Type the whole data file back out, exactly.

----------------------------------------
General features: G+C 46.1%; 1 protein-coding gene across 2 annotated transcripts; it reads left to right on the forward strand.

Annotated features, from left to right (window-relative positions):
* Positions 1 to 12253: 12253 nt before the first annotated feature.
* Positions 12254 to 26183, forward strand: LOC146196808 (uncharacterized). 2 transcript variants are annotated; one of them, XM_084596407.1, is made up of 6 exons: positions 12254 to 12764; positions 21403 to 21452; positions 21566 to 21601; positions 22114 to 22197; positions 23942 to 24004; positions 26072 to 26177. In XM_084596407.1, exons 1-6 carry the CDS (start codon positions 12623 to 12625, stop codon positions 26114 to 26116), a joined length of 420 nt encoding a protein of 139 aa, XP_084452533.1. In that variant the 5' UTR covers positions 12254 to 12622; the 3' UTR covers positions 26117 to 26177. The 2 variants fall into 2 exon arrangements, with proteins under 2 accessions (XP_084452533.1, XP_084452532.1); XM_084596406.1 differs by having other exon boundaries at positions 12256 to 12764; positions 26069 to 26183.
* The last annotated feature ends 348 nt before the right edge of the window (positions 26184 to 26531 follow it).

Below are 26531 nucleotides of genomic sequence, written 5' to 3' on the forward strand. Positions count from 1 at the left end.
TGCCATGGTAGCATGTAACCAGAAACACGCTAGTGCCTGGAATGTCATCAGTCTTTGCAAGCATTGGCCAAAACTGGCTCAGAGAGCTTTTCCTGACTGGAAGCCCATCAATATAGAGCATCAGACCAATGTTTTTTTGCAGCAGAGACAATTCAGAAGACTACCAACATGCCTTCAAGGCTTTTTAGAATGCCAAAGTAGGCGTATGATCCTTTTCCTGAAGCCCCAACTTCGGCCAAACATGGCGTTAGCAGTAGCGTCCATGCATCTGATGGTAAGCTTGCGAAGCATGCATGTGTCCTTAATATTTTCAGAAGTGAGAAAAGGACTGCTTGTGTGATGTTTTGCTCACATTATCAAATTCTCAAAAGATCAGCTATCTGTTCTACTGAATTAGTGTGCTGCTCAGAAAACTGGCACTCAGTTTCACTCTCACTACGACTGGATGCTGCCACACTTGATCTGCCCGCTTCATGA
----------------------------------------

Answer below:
General features: G+C 46.1%; 1 protein-coding gene across 2 annotated transcripts; it reads left to right on the forward strand.

Annotated features, from left to right (window-relative positions):
* Positions 1 to 12253: 12253 nt before the first annotated feature.
* Positions 12254 to 26183, forward strand: LOC146196808 (uncharacterized). 2 transcript variants are annotated; one of them, XM_084596407.1, is made up of 6 exons: positions 12254 to 12764; positions 21403 to 21452; positions 21566 to 21601; positions 22114 to 22197; positions 23942 to 24004; positions 26072 to 26177. In XM_084596407.1, exons 1-6 carry the CDS (start codon positions 12623 to 12625, stop codon positions 26114 to 26116), a joined length of 420 nt encoding a protein of 139 aa, XP_084452533.1. In that variant the 5' UTR covers positions 12254 to 12622; the 3' UTR covers positions 26117 to 26177. The 2 variants fall into 2 exon arrangements, with proteins under 2 accessions (XP_084452533.1, XP_084452532.1); XM_084596406.1 differs by having other exon boundaries at positions 12256 to 12764; positions 26069 to 26183.
* The last annotated feature ends 348 nt before the right edge of the window (positions 26184 to 26531 follow it).

Below are 26531 nucleotides of genomic sequence, written 5' to 3' on the forward strand. Positions count from 1 at the left end.
TGCCATGGTAGCATGTAACCAGAAACACGCTAGTGCCTGGAATGTCATCAGTCTTTGCAAGCATTGGCCAAAACTGGCTCAGAGAGCTTTTCCTGACTGGAAGCCCATCAATATAGAGCATCAGACCAATGTTTTTTTGCAGCAGAGACAATTCAGAAGACTACCAACATGCCTTCAAGGCTTTTTAGAATGCCAAAGTAGGCGTATGATCCTTTTCCTGAAGCCCCAACTTCGGCCAAACATGGCGTTAGCAGTAGCGTCCATGCATCTGATGGTAAGCTTGCGAAGCATGCATGTGTCCTTAATATTTTCAGAAGTGAGAAAAGGACTGCTTGTGTGATGTTTTGCTCACATTATCAAATTCTCAAAAGATCAGCTATCTGTTCTACTGAATTAGTGTGCTGCTCAGAAAACTGGCACTCAGTTTCACTCTCACTACGACTGGATGCTGCCACACTTGATCTGCCCGCTTCATGA